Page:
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What happens at Carrington; Manchester United’s training ground…

Manchester United’s first-team has just four competitive games this August, with participation in the UEFA Europa League and Carabao Cup set to begin next month. With that in mind, manager Ole Gunnar Solskjaer has taken the unusual step of arranging behind-closed-doors friendly matches, in order to give playing time to those who will not be heavily involved until the club begins its journey in other competitions.

One of these games, of course, took place a day after the final match of Tour 2019 against AC Milan in Cardiff, with a much-changed United XI playing the Blackburn Rovers’ under-23 team. At present, United’s first-team squad consists of around 30 players which is perhaps a few too many. This was the case a year ago as well. Solskjaer would struggle to keep every single player match fit with just one game a week over the next few weeks.

Competition in the Premier League is fierce enough that United can ill-afford rotating players for the sake of it. It’s become common practice at most Premier League clubs to start fringe players in the other competitions and then draft them into starting teams for league matches based on their performances in these games. 

These friendlies that United have scheduled offers players outside Solskjaer’s preferred XI to build and maintain match fitness while also attempting to impress the management team. Over the last seven weeks or so, United supporters have seen how much the Norwegian values the fitness of his players. These games will allow him to keep most if not all of the players in the squad at near full match fitness.

Sergio Romero and Lee Grant are unlikely to play this month so the friendly matches will offer the veteran ‘keepers a chance to gain some match practice for when they are needed. The same could be said for Diogo Dalot, Chris Smalling, Phil Jones as well as Ashley Young and Axel Tuanzebe, who were in the squad for United’s Premier League opener but did not take the field.

Marcos Rojo and Matteo Darmian have been linked with moves away from the club and they would no doubt like to remain match fit up until the close of the European transfer window on September 2. Fred, Angel Gomes and Tahith Chong missed out completely against Chelsea and will be given opportunities to force their way into Solskjaer’s plans. Chong and Gomes, in particular, will be eager to impress, having been left out of the reserve team’s matches in Premier League 2.

Alexis Sánchez meanwhile, begun pre-season much later than his teammates and as Solskjaer recently stated, he remains a few weeks behind them. The Chilean has struggled with injury in his time at United and this has undoubtedly affected his form. He’ll be hoping that getting back to full fitness will, in turn, get him back to his best and he certainly won’t be alone in this regard.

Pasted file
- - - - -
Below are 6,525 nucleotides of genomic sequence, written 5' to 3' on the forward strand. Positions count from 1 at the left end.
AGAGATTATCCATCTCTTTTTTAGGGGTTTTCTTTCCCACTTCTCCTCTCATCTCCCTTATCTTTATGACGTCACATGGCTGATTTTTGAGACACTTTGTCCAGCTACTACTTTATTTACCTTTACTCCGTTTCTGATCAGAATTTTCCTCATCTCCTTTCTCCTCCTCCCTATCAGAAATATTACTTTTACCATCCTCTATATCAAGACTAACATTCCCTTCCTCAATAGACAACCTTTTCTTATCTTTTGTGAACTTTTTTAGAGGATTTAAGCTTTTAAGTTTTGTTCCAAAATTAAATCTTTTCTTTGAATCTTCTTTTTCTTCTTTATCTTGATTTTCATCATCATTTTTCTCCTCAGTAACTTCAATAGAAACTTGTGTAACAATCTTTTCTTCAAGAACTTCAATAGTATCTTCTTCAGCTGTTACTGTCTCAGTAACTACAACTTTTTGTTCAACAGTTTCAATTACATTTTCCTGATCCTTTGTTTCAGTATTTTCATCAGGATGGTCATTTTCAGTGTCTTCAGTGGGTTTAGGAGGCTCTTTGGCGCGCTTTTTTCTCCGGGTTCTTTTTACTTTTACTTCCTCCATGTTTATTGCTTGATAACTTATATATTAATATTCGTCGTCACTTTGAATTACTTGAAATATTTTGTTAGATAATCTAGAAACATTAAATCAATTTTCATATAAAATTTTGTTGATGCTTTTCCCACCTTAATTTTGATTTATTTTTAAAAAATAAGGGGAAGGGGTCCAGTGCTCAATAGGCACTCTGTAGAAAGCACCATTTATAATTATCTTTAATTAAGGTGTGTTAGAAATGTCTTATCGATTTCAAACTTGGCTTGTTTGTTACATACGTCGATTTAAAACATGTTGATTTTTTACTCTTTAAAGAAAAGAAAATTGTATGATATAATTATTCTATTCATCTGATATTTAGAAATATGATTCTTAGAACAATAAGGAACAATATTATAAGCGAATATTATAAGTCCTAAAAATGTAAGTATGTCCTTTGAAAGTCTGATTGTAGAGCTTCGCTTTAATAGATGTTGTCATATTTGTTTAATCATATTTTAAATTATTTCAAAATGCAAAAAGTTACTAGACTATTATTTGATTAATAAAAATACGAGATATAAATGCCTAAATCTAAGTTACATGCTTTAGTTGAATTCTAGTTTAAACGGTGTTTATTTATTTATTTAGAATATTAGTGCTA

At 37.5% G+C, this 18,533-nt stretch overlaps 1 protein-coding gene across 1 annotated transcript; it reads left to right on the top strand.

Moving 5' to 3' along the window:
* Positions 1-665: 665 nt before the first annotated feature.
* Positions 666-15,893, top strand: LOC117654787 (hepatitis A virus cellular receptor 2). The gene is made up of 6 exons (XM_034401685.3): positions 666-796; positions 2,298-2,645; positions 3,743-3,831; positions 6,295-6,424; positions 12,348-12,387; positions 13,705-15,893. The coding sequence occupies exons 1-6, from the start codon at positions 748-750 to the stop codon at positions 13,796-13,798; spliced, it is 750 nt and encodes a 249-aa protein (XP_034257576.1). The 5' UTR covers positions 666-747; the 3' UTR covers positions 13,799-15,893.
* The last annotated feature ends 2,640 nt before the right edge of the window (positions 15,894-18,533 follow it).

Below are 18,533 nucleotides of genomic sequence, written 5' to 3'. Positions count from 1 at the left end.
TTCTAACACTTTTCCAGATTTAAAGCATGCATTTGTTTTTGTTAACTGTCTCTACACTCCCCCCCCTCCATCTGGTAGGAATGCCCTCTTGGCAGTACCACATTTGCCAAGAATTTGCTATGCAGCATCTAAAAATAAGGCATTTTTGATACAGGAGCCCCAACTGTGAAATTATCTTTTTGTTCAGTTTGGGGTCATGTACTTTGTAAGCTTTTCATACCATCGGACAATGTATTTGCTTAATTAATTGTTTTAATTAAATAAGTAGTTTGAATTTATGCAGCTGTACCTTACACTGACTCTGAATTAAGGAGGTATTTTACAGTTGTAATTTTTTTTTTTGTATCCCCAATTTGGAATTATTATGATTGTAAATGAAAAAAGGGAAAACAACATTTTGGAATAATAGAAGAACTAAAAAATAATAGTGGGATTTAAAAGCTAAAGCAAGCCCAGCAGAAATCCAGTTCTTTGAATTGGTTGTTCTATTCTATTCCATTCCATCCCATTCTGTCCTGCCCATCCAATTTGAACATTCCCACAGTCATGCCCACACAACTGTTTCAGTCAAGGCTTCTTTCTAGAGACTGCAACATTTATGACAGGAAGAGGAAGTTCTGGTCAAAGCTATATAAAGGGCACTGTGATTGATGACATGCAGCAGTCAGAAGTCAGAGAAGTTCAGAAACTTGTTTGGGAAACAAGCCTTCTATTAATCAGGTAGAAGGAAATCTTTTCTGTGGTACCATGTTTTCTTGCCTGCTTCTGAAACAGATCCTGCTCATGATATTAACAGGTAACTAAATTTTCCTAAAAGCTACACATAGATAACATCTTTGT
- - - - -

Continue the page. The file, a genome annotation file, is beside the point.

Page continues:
The game against the Blackburn team also included players who came off the bench against Milan the day before, and this trend could perhaps continue in the forthcoming matches. Players who come on as substitutes in the first-team matches may start the friendly games and play an hour or so. Their total minutes played for the week would then end up closer to 90, which is no doubt the preference of the manager and the players themselves.

These players will also use this opportunity to impress Solskjaer and force their way into his next starting XI. All in all, these games effectively serve as supplementary matches to the official fixtures. The major drawback, of course, is that they will be played against lower quality opposition, likely to be reserve and youth teams from nearby clubs.

This, however, raises the possibility of Solskjaer including players from United’s reserve and youth teams, although this would also be up to the head of first-team development, Nicky Butt, as well as reserve team manager Neil Wood. Having these players play with members of the first-team will enable them to begin integrating into the side while also allowing the coaches to compare the youngsters with the more seasoned professionals.

This also applies to the opposition teams, where players who impress in these games might catch the eye of United’s coaches and/or scouts. At a glance, this highlights signs of change from previous regimes at United. Solskjaer is taking a different approach to the last few United managers, in nearly every aspect of the job.

Judging by the players he has preferred and those he has signed, it’s quite clear that he favours hard-working individuals whom he can also develop as players. He will no doubt be looking to trim United’s squad over the next few years so he needs to filter out those who don’t fit this profile.  These matches give him the opportunity to begin doing this immediately.

Written by Shiven Nayager

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